Oregon is giving up on its state-run online health exchange and switching over to the federal website, making it the first state to make the jump, according to the Associated Press. Oregon's health exchange, known as Cover Oregon, has reportedly been plagued with issues and hasn't even been able to fully process new applications online — those enrolling have apparently still had to fill out paper forms as well. Fixing Cover Oregon reportedly would have cost a staggering $78 million, while transitioning over to Healthcare.gov will only cost between $4 million and $6 million.

Oregon reportedly paid $134 million for the site

Though Healthcare.gov was initially plagued with problems itself, the fact that it's been seen as the better option here goes to show just how far it's come. In giving up its own exchange, however, Oregon will lose some control over its broader policies, which will be set by the federal government. Cover Oregon's board reportedly made the decision to switch at a meeting this afternoon.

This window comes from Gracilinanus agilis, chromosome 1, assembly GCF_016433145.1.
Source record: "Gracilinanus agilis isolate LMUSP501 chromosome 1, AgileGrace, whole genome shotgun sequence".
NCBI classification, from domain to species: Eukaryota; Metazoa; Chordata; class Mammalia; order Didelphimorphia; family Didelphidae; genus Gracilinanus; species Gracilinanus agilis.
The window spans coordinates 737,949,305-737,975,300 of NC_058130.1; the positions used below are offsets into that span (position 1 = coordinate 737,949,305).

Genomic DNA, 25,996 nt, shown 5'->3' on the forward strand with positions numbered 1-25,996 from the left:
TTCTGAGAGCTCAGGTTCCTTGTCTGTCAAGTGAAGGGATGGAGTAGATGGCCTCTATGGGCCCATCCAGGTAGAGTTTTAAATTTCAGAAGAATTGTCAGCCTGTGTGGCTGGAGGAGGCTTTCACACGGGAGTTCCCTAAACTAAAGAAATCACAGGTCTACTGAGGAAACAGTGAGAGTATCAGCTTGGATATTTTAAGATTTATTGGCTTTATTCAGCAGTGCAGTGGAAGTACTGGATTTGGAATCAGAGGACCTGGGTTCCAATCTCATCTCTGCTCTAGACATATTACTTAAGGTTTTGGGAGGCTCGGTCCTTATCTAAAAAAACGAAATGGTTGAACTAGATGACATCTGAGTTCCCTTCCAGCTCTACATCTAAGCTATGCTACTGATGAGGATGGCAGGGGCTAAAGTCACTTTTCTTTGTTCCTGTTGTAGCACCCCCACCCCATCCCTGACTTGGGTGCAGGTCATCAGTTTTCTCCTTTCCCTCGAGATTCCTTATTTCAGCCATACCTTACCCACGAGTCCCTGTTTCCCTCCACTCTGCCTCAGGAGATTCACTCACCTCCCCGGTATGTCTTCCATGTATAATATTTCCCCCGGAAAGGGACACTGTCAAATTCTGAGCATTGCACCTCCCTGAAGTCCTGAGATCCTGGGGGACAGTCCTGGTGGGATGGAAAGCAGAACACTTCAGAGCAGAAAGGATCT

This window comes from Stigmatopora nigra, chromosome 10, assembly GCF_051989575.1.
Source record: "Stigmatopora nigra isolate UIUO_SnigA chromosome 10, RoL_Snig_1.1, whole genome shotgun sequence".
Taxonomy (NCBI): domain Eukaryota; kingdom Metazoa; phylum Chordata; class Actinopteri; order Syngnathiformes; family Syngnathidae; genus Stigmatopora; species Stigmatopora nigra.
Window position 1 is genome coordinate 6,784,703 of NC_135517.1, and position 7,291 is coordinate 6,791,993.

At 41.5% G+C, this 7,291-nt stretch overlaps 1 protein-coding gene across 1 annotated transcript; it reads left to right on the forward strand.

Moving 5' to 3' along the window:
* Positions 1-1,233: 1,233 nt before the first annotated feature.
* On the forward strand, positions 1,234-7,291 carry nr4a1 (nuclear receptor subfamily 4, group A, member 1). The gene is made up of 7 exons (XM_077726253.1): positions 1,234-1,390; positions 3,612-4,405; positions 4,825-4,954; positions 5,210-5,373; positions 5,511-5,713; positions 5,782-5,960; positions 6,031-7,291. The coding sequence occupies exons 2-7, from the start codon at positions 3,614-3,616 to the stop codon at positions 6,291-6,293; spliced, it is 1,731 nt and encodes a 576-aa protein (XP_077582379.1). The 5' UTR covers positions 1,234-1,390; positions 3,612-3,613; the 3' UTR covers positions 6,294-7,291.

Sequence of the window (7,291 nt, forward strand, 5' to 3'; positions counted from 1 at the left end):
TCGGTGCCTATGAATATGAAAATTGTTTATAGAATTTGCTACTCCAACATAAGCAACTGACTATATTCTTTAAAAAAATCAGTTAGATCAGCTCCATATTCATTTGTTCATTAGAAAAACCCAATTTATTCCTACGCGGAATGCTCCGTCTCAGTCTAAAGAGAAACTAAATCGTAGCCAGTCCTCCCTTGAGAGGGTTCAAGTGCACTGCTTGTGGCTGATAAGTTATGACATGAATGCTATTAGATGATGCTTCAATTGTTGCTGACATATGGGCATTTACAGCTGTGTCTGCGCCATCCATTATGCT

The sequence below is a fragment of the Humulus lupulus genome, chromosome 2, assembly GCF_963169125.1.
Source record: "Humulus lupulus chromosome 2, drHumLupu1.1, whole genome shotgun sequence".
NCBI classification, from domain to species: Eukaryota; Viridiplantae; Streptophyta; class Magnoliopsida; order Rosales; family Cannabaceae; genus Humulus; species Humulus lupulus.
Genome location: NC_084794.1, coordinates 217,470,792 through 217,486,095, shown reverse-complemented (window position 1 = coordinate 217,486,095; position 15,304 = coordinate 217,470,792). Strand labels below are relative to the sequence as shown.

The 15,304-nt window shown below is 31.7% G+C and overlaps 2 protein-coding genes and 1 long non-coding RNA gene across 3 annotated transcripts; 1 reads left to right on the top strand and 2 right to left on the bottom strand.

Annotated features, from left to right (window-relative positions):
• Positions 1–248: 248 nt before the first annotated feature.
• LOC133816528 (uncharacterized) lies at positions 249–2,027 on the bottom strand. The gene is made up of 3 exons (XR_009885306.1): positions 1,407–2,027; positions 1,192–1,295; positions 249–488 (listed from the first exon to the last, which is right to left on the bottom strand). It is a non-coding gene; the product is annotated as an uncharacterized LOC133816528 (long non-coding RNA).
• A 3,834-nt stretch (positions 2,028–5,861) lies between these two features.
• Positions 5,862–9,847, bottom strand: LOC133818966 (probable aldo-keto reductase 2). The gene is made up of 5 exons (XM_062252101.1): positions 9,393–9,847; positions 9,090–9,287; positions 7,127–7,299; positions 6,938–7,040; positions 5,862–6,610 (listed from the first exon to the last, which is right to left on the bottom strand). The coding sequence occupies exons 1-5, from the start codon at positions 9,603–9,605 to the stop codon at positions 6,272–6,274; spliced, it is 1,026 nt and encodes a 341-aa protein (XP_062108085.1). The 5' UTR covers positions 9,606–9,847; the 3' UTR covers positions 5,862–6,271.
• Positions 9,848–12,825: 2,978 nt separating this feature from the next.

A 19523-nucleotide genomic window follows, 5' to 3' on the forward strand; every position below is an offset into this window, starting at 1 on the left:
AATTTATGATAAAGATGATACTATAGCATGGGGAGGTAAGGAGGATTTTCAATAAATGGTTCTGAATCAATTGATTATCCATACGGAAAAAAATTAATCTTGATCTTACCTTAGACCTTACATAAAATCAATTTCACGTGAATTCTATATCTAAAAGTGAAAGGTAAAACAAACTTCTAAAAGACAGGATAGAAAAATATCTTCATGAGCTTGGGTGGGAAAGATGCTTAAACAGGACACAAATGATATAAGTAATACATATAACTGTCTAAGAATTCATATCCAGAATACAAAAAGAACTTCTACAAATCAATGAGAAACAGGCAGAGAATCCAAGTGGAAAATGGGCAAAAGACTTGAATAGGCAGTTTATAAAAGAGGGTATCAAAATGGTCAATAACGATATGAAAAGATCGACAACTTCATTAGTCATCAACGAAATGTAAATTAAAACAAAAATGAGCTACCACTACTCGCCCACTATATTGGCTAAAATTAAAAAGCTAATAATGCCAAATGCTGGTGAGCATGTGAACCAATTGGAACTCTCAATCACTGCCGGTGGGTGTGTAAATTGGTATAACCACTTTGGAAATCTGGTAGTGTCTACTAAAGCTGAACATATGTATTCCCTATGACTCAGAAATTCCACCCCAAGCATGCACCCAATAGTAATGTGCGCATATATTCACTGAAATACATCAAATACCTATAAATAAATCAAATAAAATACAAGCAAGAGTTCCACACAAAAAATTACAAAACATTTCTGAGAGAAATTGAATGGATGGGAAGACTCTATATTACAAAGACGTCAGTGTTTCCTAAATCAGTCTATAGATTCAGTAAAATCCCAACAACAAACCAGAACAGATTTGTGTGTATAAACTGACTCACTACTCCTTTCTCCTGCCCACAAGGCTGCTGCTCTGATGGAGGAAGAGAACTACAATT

There's one other burgeoning option for troubled state exchanges: switching over to another state's working system. Connecticut has been actively marketing its successful system to states that haven't fared as well, and the AP reports that it recently got Maryland on board to adopt it. Oregon has already paid plenty though, having reportedly given $134 million to Oracle for creating its own exchange. Those in charge of managing the project are said to have ignored warnings about technical issues before launch, however — a seemingly recurring issue the US has had in setting up these exchanges.